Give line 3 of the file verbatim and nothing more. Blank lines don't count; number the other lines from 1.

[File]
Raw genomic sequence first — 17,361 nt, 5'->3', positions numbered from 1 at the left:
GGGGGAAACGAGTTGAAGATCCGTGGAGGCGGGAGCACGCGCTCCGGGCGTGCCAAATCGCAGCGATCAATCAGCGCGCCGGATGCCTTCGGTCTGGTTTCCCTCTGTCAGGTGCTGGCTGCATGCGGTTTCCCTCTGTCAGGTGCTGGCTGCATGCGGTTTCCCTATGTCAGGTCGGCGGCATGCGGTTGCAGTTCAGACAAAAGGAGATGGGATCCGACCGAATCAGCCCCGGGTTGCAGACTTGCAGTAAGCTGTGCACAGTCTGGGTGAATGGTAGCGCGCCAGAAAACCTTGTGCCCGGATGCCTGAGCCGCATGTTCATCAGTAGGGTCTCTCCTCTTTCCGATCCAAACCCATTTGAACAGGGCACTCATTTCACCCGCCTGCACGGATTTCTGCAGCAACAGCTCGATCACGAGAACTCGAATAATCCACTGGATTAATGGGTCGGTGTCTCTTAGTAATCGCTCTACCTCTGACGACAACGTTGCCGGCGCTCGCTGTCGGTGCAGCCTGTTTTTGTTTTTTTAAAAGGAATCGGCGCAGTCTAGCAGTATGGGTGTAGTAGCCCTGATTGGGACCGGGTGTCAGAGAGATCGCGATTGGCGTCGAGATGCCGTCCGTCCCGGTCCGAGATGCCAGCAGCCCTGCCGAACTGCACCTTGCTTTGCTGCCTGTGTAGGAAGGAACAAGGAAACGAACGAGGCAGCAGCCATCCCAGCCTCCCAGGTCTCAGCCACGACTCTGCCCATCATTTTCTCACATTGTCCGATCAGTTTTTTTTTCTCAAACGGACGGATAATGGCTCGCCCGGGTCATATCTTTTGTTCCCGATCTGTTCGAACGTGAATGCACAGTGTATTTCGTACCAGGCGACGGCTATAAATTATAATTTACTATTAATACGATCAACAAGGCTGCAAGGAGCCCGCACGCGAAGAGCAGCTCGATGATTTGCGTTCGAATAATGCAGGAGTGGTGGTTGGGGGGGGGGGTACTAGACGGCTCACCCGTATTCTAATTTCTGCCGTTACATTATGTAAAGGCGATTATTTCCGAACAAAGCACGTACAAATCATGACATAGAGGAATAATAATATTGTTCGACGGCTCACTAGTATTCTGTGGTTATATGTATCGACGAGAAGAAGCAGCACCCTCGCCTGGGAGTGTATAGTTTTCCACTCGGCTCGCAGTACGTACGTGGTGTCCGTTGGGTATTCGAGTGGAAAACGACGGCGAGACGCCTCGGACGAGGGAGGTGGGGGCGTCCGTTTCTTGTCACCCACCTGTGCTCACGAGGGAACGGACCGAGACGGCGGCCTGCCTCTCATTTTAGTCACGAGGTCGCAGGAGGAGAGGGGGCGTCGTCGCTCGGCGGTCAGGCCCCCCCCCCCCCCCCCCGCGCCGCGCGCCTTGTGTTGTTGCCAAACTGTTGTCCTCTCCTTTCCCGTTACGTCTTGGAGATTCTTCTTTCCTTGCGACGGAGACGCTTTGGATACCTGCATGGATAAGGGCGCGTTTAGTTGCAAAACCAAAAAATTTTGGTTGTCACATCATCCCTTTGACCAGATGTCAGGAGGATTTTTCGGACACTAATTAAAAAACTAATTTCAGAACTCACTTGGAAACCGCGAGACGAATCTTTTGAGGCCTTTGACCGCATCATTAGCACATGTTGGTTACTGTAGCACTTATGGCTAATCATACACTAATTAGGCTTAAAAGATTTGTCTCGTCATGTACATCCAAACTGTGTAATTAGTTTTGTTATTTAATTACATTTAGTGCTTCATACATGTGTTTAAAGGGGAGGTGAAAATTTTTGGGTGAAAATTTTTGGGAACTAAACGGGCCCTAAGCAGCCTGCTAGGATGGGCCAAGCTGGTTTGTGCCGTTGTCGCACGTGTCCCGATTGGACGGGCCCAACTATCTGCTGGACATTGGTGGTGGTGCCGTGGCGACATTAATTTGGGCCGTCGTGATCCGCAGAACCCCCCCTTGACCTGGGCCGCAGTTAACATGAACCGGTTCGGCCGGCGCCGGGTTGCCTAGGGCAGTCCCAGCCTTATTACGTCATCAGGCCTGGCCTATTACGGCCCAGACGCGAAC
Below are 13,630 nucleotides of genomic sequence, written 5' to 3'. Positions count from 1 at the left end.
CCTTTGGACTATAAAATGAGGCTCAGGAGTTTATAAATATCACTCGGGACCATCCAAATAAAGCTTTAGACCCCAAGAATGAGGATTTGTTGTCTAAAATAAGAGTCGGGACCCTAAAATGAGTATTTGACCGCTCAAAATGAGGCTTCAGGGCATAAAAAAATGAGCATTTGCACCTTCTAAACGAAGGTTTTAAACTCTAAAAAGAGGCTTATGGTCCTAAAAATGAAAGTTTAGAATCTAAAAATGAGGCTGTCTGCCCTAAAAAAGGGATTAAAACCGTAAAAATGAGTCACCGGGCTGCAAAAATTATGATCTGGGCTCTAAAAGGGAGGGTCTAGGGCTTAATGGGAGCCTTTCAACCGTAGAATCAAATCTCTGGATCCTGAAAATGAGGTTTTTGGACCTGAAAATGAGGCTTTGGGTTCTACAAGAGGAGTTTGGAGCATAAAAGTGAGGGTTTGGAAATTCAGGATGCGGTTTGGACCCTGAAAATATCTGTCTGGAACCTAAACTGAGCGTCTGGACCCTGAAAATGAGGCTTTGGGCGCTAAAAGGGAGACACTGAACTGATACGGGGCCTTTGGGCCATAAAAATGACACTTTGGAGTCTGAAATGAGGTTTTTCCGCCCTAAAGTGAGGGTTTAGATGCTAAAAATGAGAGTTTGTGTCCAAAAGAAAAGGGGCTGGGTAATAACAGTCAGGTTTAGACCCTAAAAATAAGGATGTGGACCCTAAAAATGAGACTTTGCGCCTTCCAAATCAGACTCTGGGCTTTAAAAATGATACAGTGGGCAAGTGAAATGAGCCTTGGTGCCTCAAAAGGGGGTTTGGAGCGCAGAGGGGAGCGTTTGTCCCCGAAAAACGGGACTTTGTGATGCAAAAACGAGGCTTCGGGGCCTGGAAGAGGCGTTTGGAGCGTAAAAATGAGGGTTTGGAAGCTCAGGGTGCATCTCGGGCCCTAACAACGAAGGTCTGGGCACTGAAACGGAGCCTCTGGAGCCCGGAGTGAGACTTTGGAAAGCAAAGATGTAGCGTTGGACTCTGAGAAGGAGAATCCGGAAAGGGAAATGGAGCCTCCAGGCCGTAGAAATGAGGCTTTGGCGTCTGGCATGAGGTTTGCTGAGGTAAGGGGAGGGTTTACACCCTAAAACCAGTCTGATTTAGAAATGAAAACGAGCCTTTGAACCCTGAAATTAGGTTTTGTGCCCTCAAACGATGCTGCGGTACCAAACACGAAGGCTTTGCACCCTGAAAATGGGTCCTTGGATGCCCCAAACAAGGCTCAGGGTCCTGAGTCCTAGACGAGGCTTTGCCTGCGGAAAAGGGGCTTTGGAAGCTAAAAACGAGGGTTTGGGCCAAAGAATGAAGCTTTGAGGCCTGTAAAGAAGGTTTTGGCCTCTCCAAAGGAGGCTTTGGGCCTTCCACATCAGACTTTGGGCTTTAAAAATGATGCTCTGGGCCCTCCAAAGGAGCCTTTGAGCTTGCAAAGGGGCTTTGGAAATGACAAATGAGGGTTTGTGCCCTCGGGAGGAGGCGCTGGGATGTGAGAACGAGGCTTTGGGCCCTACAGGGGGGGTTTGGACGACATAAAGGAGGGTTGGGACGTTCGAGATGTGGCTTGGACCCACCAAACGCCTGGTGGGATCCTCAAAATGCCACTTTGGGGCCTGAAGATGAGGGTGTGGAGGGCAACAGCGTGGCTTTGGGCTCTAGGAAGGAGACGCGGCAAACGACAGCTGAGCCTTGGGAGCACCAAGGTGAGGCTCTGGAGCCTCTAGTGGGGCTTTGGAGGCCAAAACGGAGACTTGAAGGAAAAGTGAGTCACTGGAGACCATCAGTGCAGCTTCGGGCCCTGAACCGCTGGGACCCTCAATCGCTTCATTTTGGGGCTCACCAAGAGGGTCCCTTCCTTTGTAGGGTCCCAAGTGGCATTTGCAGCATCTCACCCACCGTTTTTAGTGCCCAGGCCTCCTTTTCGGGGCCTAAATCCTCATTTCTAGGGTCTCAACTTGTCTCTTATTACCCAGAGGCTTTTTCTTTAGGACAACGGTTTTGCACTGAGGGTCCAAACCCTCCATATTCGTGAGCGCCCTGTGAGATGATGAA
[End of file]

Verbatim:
Below are 13,630 nucleotides of genomic sequence, written 5' to 3'. Positions count from 1 at the left end.